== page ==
I've been remiss in posting about Nikki Stafford's imminent Great Buffy Rewatch.
Both here and on her blog, Nik at Nite, I'd made the odd remark that when Lost wrapped up we should try to keep the gang there together because the community of commenters that built up around that show was sensational. A new favorite or favorites might pop up, sure, but Nikki — whose blog was an outgrowth of her popular Finding 'Lost' books — had earlier penned episode guides to Alias, Buffy the Vampire Slayer, and Buffy spinoff Angel, all of which seemed like ripe candidates for a comprehensive rewatch; as a bonus, Nikki would make some extra coin from those of us who didn't yet own the books. Almost as soon as I (and others) began suggesting it, I started twitching at the likely time commitment, but here we are with the project a reality and I can't
wait to dive in.
Perhaps my first lasting Internet connection in days should be spent on something important. ["Ha! Too late!" say the gods of cyberspace.] Maybe this is close enough. ["Maybe not!"] While I reload open pages in the browser to catch up on various blogs during the next inevitable connection fail ["Psyche!"], I also want to publish at least a brief post here because I know that folks can get pretty sick of looking at Santa Claus once Christmas has come and gone.
So here are my contributions to this week's online Late Show with David Letterman Top Ten contest [dead link], complete with nods as usual to the show's own running jokes, in the category...
Top Nine Things Overheard During New Year's Eve in Times Square
9. "Excuse me... You're stepping on Mayor Bloomberg."
8. "It's really more of an irregular polygon with poorly defined borders."
7. "You think this is a lot of drunk people with time to kill? I was in the audience for Letterman last week."
6. "My balls drop every year too."
Last week's Top Ten contest [dead link] at the Late Show with David Letterman website was even more inspiring than usual. If you don't know the drill you can check out the first post in this category, so without further ado here are...
My Top Ten Little-Known Facts about Santa Claus
10. Born Seymour Klausmann, Brooklyn, 1926
9. Will get you on the "nice" list for twenty bucks and/or a bottle of Jim Beam
8. Goes down more than just the chimney, ladies
7. Eleven months out of the year, crash diets and works as Dumbledore at the Harry Potter theme park in Orlando
6. Holly Jolly Christmas: To you, it's the name of a Burl Ives classic; to Santa, it's the name of the gal who takes care of him in the VIP suite at North Pole Dancers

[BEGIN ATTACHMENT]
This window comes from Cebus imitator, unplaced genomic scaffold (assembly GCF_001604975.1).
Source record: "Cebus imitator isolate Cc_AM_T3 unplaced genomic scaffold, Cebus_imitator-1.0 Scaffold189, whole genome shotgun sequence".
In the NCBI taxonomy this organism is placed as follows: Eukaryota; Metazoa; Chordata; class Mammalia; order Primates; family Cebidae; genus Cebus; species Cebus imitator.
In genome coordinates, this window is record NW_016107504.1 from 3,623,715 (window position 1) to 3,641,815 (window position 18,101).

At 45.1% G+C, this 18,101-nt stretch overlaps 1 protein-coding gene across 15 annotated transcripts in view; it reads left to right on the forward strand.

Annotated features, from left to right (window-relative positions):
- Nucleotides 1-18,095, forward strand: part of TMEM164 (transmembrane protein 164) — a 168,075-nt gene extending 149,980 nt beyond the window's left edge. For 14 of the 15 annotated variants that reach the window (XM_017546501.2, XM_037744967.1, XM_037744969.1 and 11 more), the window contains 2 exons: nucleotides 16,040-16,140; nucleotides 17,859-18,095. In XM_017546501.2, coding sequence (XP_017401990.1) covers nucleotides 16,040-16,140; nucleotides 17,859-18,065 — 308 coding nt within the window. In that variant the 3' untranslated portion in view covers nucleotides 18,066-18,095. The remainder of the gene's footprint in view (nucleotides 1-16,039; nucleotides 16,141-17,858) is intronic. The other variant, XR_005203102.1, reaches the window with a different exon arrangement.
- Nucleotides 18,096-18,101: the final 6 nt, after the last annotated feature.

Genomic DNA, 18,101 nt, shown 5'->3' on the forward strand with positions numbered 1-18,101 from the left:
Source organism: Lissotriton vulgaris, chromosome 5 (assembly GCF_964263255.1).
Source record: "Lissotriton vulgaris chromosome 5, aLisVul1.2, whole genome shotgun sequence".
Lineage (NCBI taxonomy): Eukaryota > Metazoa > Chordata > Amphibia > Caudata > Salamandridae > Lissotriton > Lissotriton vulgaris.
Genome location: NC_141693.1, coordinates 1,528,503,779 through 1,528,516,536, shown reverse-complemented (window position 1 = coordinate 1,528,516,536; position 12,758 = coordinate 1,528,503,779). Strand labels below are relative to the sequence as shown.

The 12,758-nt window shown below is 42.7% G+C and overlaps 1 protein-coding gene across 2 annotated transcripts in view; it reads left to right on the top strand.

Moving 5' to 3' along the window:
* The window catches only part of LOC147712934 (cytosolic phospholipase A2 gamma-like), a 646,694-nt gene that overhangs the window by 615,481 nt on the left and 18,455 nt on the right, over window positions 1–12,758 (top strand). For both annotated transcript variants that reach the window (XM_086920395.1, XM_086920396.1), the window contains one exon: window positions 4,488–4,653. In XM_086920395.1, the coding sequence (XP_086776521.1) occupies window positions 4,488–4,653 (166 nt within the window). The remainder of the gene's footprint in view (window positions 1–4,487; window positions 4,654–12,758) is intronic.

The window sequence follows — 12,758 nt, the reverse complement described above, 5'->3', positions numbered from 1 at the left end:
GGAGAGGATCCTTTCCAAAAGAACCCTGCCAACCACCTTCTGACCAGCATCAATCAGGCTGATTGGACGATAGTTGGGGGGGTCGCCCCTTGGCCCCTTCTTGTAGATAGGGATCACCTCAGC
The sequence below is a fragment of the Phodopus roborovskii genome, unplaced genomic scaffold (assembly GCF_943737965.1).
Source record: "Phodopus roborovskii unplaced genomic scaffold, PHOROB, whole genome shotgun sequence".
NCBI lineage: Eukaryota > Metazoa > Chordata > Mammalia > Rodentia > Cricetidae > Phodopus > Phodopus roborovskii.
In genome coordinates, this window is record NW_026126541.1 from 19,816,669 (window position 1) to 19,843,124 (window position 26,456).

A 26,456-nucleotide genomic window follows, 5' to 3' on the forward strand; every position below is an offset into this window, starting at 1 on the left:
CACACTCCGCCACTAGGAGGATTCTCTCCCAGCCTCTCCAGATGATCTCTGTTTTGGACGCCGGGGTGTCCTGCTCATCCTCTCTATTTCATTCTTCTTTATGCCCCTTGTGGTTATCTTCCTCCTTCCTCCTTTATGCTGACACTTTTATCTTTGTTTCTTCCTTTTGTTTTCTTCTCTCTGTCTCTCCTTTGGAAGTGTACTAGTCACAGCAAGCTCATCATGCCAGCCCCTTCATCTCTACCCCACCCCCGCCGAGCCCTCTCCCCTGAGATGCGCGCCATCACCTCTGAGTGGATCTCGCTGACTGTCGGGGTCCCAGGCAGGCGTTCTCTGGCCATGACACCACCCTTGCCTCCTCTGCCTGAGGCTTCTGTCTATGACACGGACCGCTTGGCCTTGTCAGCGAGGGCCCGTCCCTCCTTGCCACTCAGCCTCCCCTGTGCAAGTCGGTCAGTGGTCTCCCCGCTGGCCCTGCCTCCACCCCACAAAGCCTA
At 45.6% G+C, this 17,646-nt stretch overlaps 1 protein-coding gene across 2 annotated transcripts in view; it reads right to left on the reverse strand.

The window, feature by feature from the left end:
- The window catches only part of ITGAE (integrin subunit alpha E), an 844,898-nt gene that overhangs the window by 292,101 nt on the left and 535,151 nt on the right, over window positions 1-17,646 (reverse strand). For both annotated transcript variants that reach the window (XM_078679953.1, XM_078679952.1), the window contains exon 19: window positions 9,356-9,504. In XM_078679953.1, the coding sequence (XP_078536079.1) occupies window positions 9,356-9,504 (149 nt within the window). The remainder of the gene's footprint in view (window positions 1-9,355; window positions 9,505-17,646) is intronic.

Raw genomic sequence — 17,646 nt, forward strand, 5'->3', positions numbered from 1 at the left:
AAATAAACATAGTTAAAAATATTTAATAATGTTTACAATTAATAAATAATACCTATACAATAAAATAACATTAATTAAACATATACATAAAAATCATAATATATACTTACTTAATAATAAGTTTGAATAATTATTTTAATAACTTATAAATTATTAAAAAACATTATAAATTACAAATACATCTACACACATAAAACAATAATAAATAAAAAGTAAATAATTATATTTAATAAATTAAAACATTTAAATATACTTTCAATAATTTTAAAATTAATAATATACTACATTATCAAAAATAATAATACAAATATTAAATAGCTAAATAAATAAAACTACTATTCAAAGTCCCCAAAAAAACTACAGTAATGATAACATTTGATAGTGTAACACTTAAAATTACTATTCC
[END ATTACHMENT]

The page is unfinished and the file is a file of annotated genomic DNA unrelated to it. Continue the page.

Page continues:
My niece E and her cousin L, both 8 years old, each received a copy of Hereville: How Mirka Got Her Sword for Chanukah — but not before Uncle Brian read it... twice.
The graphic novel — about, to quote the cover copy, "Yet Another Troll-Fighting 11-Year-Old Orthodox Jewish Girl" — is a fun, touching yarn no matter your age, gender, or heritage. Author Barry Deutsch, who produced Hereville as a webcomic (and self-published a paper version as well) before Abrams released a hardcover edition through its Amulet Books imprint [$15.95 US; ISBN 978-0-8109-8422-6], is after all no more writing about or exclusively for himself than most authors of children's and young-
adult fiction, nor is the best of such fiction restricted to that nominal target audience.
I'm always excited by additions to Mike Mignola's body of work. And while that honestly wasn't meant as a pun, this post exists to sing the praises of a delightful fugue composed by the creator of Hellboy known as The Amazing Screw-On Head. It began life several years ago as a one-shot comic book; now, its titular story has finally been reissued with like material by Dark Horse in a $17.99 hardcover [ISBN 978-1-59582-501-8].
For a long time, I despaired of ever seeing such a collection or, indeed, much "like material" at all despite the (very) occasional Mignola efforts along similar lines in terms of tone if not detail.
the Following poster
Exploring Inception's twists and inspirations online after viewing, I was quickly disabused of the notion that it was Christopher Nolan's sixth feature. His career, early shorts aside, did not begin with Memento. It launched with a 70-minute, "no-budget" film called Following released in 1999.
While the movie doesn't, to me, provide any of the clues to Inception's potential interpretation that certain sly comments about it suggested, it's definitely worth a look if you're a Nolan admirer or merely curious. You can place it in the context of his oeuvre's ruminations on the nature of identity, unreliable narrators/narratives, and often idiosyncratic approaches to storytelling. Or you can just watch it as the work of a talented new filmmaker making the most of his limited resources, a decade before The Dark Knight would become an international, critically acclaimed franchise smash (despite not being very good; I await your letters). Either way, the thing itself is compelling enough that it's hardly time wasted.